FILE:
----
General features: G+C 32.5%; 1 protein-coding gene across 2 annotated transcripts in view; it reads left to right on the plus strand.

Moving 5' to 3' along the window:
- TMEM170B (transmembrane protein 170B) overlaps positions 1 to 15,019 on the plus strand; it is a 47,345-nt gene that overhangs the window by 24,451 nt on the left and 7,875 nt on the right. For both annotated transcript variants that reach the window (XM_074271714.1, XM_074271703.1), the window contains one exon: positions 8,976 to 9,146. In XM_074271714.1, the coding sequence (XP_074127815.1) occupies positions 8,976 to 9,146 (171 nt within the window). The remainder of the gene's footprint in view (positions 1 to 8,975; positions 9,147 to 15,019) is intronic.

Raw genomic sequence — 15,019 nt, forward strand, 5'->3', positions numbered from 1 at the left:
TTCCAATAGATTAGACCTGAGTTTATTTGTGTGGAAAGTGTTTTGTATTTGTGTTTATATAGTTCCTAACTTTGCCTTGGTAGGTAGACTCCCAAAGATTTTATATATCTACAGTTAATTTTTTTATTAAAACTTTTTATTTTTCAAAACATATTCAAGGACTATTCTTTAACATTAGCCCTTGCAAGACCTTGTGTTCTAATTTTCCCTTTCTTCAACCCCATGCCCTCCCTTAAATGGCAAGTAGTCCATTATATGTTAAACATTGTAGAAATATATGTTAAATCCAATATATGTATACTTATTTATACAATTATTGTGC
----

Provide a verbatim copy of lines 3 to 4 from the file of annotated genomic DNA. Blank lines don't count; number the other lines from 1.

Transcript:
- TMEM170B (transmembrane protein 170B) overlaps positions 1 to 15,019 on the plus strand; it is a 47,345-nt gene that overhangs the window by 24,451 nt on the left and 7,875 nt on the right. For both annotated transcript variants that reach the window (XM_074271714.1, XM_074271703.1), the window contains one exon: positions 8,976 to 9,146. In XM_074271714.1, the coding sequence (XP_074127815.1) occupies positions 8,976 to 9,146 (171 nt within the window). The remainder of the gene's footprint in view (positions 1 to 8,975; positions 9,147 to 15,019) is intronic.

Raw genomic sequence — 15,019 nt, forward strand, 5'->3', positions numbered from 1 at the left: